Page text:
Slogans of various political parties about empowering Indian women in politics seem to have remained just lip service, if one goes by the statistics.
The case in point is that in the outgoing 16th Lok Sabha, there were only 66 women members out of the total House strength of 543, which makes it just 12 per cent.
This is the situation 67 years after the first general elections.
Had the long-pending legislative proposal to provide 33 per cent reservation for women in the Lok Sabha been passed, it could have ensured at least 179 female members in the Lower House of Parliament.
In the first Lok Sabha formed in 1952, there were 24 women. The number did not change in the second Lok Sabha formed in 1957.
The number increased when the third Lok Sabha (1962-67) was formed with 37 women, according to data available on the Lok Sabha website.
There was a decrease in the numbers in the fourth, fifth and sixth Lok Sabha where 33, 28 and 21 women were elected respectively.
The number again increased to 32 women in the seventh Lok Sabha (1980-84) and in the eighth (1984-89) with 45 women members being elected.
When the Lok Saha was elected in 1989 for the ninth time, the number of women dropped to 28.
Since then, there has been a minor but constant increase in the number of females.
The 10th Lok Sabha (1991-96) had 42 female members and the 11th was one less.
The 12th had 44 female MPs, while the 13th and 14th saw equal numbers at 52 females of the total 543 members.
The 15th Lok Sabha (2009-14) saw a major increase: it touched 64 females — about 12 per cent of the total House strength.
The 16th – the outgoing – Lok Sabha had 66 female MPs, two more than the previous term.
Since the beginning in 1952, there had been no female Speaker in the House until the 15th Lok Sabha.
Congress’ Meira Kumar was elected unopposed as the first woman Speaker of Lok Sabha in 2009 and served till 2014. Then, Sumitra Mahajan of BJP became the second female to preside over the 16th Lok Sabha.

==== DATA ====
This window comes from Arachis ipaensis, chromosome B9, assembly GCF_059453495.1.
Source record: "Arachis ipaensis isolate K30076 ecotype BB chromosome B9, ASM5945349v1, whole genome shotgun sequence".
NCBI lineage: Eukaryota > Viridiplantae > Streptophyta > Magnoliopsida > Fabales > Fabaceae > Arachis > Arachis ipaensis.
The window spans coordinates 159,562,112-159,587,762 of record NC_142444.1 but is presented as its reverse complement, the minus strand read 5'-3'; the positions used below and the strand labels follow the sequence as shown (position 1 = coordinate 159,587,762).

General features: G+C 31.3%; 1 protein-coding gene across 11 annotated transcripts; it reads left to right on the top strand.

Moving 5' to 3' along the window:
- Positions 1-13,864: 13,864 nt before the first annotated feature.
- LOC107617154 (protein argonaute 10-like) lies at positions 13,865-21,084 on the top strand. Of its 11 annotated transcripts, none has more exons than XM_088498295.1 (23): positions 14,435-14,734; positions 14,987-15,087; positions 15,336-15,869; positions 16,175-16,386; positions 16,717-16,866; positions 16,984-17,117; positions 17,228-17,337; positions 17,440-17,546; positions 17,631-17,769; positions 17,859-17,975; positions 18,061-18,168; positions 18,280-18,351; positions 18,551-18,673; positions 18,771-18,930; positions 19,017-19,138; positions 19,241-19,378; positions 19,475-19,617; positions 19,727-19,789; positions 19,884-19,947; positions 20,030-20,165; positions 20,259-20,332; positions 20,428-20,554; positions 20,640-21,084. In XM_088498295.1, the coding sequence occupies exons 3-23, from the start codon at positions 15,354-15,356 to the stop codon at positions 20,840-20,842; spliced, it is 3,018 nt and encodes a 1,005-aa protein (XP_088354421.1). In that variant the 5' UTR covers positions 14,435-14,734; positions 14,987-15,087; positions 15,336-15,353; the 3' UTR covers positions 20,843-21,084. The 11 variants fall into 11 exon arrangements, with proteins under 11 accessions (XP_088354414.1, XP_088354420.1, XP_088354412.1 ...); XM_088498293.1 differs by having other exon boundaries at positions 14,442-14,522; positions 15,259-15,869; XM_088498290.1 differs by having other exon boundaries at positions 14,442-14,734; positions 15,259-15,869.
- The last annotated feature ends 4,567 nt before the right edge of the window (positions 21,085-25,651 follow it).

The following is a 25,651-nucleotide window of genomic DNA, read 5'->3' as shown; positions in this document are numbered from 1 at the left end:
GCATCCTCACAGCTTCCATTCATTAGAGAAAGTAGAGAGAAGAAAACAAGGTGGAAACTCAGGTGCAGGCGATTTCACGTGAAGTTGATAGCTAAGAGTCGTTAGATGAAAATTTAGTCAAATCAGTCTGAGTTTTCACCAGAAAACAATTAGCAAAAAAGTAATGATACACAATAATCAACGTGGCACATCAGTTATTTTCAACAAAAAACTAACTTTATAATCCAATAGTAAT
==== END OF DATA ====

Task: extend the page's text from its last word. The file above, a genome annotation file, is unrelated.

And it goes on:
The political parties have been promising 33 per cent reservation to females in legislatures a number of times.
The Congress made the pledge in its manifestos in 2019, 2014 and 2009. The BJP too made the promise in 2014 and now. The Communist Party of India-Marxist also promised the reservation in its manifestos in 1999, 2009 and 2019.
But none of the political parties could implement the promise and the number of women MPs was not even able to reach one-fourth members in the House. (IANS)
In his first speech after winning the election for his second term, Prime Minister Narendra Modi proclaimed that “…we have to win ‘sabka vishwas’ (everyones trust).” What will be required to win that trust is establishing a true state of interdependence. Interdependence can be achieved by creating a country in which there is a shared understanding of the value of each citizen and a reliance on one another to eliminate discrimination, hostility, and prejudice and to provide equality and opportunity for all. All citizens must be active participants in shaping the future of India. They must be equal partners in Indias inclusive economic mobility and in Indias shared prosperity.